History Take Out Program
Ute Knowledge: Colorado’s Original Scientists Pre-History to Modern Day
Pre-Visit Activities The following activities can help students understand some of the important themes that they will be introduced to during the Ute Knowledge program. If possible, we recommend doing all four activities before the scheduled visit.
Most suggestions have been pulled from the Nuu-cui Strong Resource Guide through the CDE.
Background on Ute People The Ute Indians are one people, seven bands, and today, three tribes. Their long history goes back generations, and was shaped by interaction with their environment and their neighbors.
Historic changes since 1849 have dramatically impacted the Ute way of life. Their relationship with the land shapes their Ute language, dances, and ceremonies. The Ute People’s place in their tribes, their bands, and their families form their identities as Ute. They are Colorado’s oldest continuous residents and are still here today. The Ute live in the modern world and carry on their traditions.
The Ute People’s original territory included Colorado and Utah, and parts of New Mexico, Arizona and Wyoming. They thrived in the diverse ecosystems of the Rocky Mountains and high plateaus. To the east and north of the Ute People were the Arapahos, Cheyennes, Kiowas, Apaches, Comanches, Sioux (Lakotas) and Pawnees. To the south were the Pueblos, Navajos, and Apaches. To the north and northwest were the Shoshones, Bannocks, Paiutes, and Goshutes.
Ute people speak different dialects of the same language. Their ancestors spoke this language, but it wasn’t written down. In modern times, spellings of the same word vary depending on the dialect that is being recorded. The Ute language shares structure and vocabulary with the Numic group of languages. Their nearby neighbors the Paiute, Shoshone, Comanche, and Hopi also speak Numic languages.
The Ute People call themselves Nuuchu (also spelled Nuu-ciu), which means “the human" or "the Ute". The name “Ute” comes from Spanish explorers, whose American Indian neighbors called them “Yoo’tawtch” and “Guaputa”. “Guaputa” is the Jemez Pueblo Indian word for “people who live in stick houses.”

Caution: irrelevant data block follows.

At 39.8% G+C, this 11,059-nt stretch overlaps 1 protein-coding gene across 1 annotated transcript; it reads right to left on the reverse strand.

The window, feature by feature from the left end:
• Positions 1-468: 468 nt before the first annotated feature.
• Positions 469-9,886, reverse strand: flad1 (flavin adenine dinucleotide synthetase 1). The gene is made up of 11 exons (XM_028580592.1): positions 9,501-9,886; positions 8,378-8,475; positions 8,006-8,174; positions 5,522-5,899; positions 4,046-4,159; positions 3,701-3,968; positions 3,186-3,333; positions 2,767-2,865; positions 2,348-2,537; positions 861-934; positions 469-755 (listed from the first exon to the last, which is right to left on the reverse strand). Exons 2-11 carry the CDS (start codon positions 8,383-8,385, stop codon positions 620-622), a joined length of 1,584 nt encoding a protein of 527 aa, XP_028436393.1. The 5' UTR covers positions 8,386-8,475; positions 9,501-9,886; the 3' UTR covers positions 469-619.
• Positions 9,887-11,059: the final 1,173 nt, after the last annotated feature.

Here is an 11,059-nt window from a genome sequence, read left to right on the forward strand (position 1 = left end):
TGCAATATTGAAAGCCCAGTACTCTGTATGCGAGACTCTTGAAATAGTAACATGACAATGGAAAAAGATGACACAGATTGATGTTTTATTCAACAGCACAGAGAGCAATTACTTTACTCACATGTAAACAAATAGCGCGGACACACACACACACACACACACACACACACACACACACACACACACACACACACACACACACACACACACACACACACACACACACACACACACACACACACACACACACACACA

Today, there are three Ute tribes: ● Southern Ute Indian Tribe, headquartered in Ignacio, Colorado (Capote and Mouache). ● Ute Mountain Ute Tribe, headquartered in Towaoc, Colorado and White Mesa, Utah. ● Ute Indian Tribe of the Uintah and Ouray Reservation, headquartered in Fort Duchesne, Utah.
Suggested Pre-Visit Activities
Unit 1 of the Resource Guide View Unit 1: Ute History (PDF) This unit covers the history of the Ute People from their creation story and life on the land to interactions and conflicts with Europeans and Native Americans.
Within this unit we recommend the following lessons (or pieces from lesson), - Lesson #1: The Creation Story ~ watching the Spirit of the Nuche video or Reading #1 “The Ute Creation Story” - Lesson #2: Before the Horse ~ Reading #1 “Neighbors” or review Ute Tribal Paths Online Digital Badge- Tab #1 “Hides for Horses” - Lesson #3: European Contact ~ Reading #2 “The Horse Changes the Utes’ Way of Life” and Reading #3 “Impact of the Horse” - Lesson #4: Broken Promises ~ Reading #1 “A Shrinking Domain” just the Ute Territory Gets Even Smaller section, and ask students: What problems were the Ute facing against these new people in their land? What solutions were left?
Unit 2 of the Resource Guide View Unit 2: People, Places and Environment (PDF) This unit covers three essential lessons about the nomadic way of life of the Ute bands of Colorado, the daily lives of the Ute people, and the legacy of the Utes found throughout Colorado in geographic place names.
Within this unit we recommend the following lessons (or pieces from lesson), - Lesson #2: Daily Life of the Ute People ~ full lesson if you have the time (140 mins)
Unit 3 of the Resource Guide View Unit 3: Cultural Heritage (PDF) This unit provides an in depth look at the cultural heritage of the Ute People. Students will explore the art, music, and the historic background of the Bear Dance in addition to a brief introduction to the ways in which the Ute People celebrate the seasons.
Within this unit we recommend the following lessons (or pieces from lesson),
Within this unit we recommend the following lessons (or pieces from lesson), - Lesson #2: Celebration of the Seasons ~ Reading #1 “Cycles of the Year” - Lesson #3: Beadwork as Art ~ full lesson if possible - Lesson #4: A Basket’s Story ~ Reading #2 “Ute Basketmaking Journey”